From Gary Hustwit, the independent filmmaker of the award-winning “Helvetica,” comes a new documentary on industrial design. “Objectified” explores the creativity at work behind everything from toothbrushes to tech gadgets. A stellar lineup of the world’s most talented industrial designers talk about how they re-examine, re-evaluate and re-invent our manufactured environment on a daily basis. “Objectified” is a look at personal expression, identity, consumerism and sustainability. It is currently screening at film festivals, cinemas and special events worldwide. Check here to see where it is showing in your part of the world: www.objectifiedfilm.com.
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Describing a cupcake as sophisticated may seem like an oxymoron, but in the case of Sprinkles, it applies. Long the favorite finger food of preschoolers, cupcakes aren’t just for kids anymore. In fact, everything about Sprinkles defies how we think of cupcakes, beginning with the fact that the flagship cupcake-only bakery café got its start in upscale Beverly Hills.
When founder Candace Nelson and her husband decided to establish a cupcake business using all-natural, high-quality ingredients, they brought in Austrian modernist architect Andrea Lenardin Madden to design the shop and provide creative direction on everything from the retail displays and packaging to the look of the cupcake. Lenardin Madden avoided cutesy kids’ décor and designed an environment with the exclusive feel of a chocolate truffle shop or a Eurostyle cafe, with white oak paneling and wire bar stools for the window-facing counter eating area.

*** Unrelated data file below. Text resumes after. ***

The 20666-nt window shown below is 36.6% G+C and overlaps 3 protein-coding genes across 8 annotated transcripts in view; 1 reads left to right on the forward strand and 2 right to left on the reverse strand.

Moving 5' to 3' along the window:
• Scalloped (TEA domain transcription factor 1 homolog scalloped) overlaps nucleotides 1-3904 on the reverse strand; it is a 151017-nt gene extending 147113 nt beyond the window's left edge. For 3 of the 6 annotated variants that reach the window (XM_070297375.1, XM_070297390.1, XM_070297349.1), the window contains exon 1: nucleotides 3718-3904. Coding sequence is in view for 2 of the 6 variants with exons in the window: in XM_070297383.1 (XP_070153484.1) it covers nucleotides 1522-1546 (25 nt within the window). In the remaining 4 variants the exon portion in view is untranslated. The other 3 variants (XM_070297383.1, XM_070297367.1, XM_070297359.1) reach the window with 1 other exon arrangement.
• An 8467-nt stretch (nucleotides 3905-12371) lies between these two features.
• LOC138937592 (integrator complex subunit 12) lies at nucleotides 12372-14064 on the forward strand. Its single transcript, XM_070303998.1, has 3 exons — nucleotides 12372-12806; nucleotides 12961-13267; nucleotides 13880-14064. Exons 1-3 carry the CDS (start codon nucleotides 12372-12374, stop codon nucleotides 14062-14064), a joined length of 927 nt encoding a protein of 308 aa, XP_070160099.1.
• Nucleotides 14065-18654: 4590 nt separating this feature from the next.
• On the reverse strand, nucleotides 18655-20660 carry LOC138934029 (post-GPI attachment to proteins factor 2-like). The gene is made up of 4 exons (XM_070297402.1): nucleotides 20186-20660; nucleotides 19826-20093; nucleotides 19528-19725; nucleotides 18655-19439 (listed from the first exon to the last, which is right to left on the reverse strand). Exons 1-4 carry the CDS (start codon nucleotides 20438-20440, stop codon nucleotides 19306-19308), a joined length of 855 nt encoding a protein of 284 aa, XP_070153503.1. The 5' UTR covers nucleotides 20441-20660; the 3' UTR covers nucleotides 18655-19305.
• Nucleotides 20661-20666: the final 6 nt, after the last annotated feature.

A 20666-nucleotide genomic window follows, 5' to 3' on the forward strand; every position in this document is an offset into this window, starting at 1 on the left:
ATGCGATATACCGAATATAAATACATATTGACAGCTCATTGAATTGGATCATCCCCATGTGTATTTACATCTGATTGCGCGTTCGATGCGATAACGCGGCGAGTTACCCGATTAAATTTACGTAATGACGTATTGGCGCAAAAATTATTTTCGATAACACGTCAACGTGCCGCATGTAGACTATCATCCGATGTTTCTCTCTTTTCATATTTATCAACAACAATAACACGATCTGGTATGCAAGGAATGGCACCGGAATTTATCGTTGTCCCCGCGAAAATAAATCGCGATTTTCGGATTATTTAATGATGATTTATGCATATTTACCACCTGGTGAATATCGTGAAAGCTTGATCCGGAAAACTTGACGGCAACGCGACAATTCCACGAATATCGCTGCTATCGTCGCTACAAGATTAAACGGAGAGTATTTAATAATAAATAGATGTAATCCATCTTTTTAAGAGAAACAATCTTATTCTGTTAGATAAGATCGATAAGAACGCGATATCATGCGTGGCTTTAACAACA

The cupcakes themselves were made to appeal to adults, with flavors like chai latte, ginger lemon and the wildly popular red velvet. Color-coded wafer dots on the swirled icing of each cupcake identify the flavor – an ID system carried out on the printed flavor cards too.
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Style and aesthetics don’t even enter the conversation when it comes to the hospital gown, a garment that only someone too sick to protest would agree to wear. “It makes you feel more naked and exposed than when you’re actually naked,” says one former patient. Another claims, “They’re put on patients to cow them and make them compliant.”
What’s obvious is that hospital gowns were designed only for medical convenience, with no thought to fashion or the dignity of the wearer. They are purposely thin to keep patients from overheating. Made of cotton so they can be sterilized by washing in boiling water. Loose and shapeless, so medical staff can check vital signs quickly and protect any sutures from rubbing. And open in the back for injections and trips to the bathroom.
This is a garment that flatters no one – and certainly not a person who is deathly ill. The hospital gown ranks No. 1 in things that need to be redesigned. We invite you to nominate others that should be added to this list.